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Disproving the Wheel Alignment Fallacy

The next time an adjuster wants to pay you tire-center prices for a collision wheel alignment, get out the P-pages and educate him till he gets it.

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eccentric-type “toe” adjustment for rear wheels.eccentric-type “camber” adjustment for front wheels.the design of this “multi-link” rear suspension is the most advanced type of rear suspension and offers great handling. great handling is achieved when the suspension angles are balanced (the same) from right to left.this vehicle had to be aligned two times; it was discovered during the first attempt that there was a suspension cradle shift and a bent strut. after the strut was received and installed, the cradle properly aligned and the wheel alignment was done a secothis vehicle had to be aligned two times; it was discovered during the first attempt that there was a suspension cradle shift and a bent strut. after the strut was received and installed, the cradle properly aligned and the wheel alignment was done a secothere’s a shift in the front suspension crossmember due to the vehicle running off the road. the result is unequal camber in the front wheels, causing a slight pull. the cradle must be repositioned so it’s symmetrically square to the center line of the boThis bend in the steering arm was detected after the first attempt to align the front wheels. The result of this bent steering arm is an unequal turning radius — a condition that often goes unnoticed.Is there a difference between a “collision” wheel alignment and a “tire center” wheel alignment?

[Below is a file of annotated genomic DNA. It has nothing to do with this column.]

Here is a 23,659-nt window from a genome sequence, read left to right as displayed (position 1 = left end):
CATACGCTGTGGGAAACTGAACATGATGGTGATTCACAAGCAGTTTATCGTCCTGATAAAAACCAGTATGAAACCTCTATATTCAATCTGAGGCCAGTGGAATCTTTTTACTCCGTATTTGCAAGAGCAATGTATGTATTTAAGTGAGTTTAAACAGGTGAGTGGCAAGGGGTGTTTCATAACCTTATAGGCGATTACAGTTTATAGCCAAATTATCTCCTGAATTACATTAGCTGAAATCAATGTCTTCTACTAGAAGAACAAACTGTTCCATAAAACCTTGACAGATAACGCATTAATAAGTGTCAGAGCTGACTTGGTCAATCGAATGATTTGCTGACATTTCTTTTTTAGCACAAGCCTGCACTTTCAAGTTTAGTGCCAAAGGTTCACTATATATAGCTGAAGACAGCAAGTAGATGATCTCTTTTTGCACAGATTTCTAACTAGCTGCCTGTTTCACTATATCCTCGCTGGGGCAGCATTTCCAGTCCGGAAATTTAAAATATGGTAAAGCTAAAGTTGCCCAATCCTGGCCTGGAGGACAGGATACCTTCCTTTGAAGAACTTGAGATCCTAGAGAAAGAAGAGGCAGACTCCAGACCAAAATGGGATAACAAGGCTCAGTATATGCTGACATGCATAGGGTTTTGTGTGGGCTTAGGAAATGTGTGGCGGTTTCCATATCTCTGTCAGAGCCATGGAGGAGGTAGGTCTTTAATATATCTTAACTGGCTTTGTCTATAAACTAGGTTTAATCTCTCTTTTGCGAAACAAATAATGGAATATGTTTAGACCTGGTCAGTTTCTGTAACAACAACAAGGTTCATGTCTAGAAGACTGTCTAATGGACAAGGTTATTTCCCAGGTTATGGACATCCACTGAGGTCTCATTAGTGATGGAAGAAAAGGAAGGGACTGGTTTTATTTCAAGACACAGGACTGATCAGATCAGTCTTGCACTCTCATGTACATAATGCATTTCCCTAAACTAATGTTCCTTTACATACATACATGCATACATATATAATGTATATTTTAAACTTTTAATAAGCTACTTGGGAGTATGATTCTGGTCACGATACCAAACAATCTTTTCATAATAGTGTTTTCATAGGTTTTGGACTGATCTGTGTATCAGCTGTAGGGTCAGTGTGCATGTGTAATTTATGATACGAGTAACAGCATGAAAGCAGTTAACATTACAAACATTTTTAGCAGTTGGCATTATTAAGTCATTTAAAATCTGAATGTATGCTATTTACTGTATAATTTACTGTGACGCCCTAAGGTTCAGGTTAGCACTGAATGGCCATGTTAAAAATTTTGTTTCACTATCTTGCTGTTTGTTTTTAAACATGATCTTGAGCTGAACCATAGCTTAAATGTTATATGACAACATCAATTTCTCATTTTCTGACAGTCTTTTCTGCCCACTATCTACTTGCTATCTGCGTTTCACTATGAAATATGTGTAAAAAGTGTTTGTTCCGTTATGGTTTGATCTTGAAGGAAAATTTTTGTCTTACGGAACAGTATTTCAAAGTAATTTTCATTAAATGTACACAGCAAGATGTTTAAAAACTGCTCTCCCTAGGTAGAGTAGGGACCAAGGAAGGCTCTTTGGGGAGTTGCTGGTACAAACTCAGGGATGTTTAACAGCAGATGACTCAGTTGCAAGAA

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Depending on what side of the industry you’re in, the answer can be strikingly different. The repair side of the industry is experiencing a disturbing trend, with many crying “fowl” about the capping taking place for wheel alignment.

We’re seeing this happen with a few insurance companies and/or rogue adjustors. It’s been documented that some insurance companies are allowing only the value of what the local tire centers charge for this service — with the insurance representative not taking into consideration the real-world differences between a tire center wheel alignment (or “maintenance alignment”) and a collision repair wheel alignment.

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This has become an unfair comparison with the repair side being short-changed on a collision wheel alignment — which, in most cases, is a very technical, time-consuming operation.

It’s well-known that tire centers across the country often use wheel alignment as a come-on or a loss-leader to boost tire and other related sales. Take some of the big-box stores for example, where they’ll often do a wheel alignment at less than cost.

This trend has lead to the type of wheel alignment known as, “Set the Toe and Let It Go” — a term that describes what can only be called a “shallow” or “scratching the surface” wheel alignment at best.

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Tire center wheel alignment technicians aren’t saddled with the same in-depth scope of “thought process” or “process of elimination” that a collision technician must go through; there are many more factors inherent to crashed vehicles to consider.

After a collision, it’s expected that the vehicle handled as the manufacturer designed it to. And this places a much higher degree of responsibility on the collision wheel alignment technician, requiring him to look for and to diagnose handling symptoms/characteristics that a tire center wheel alignment technician wouldn’t be expected to.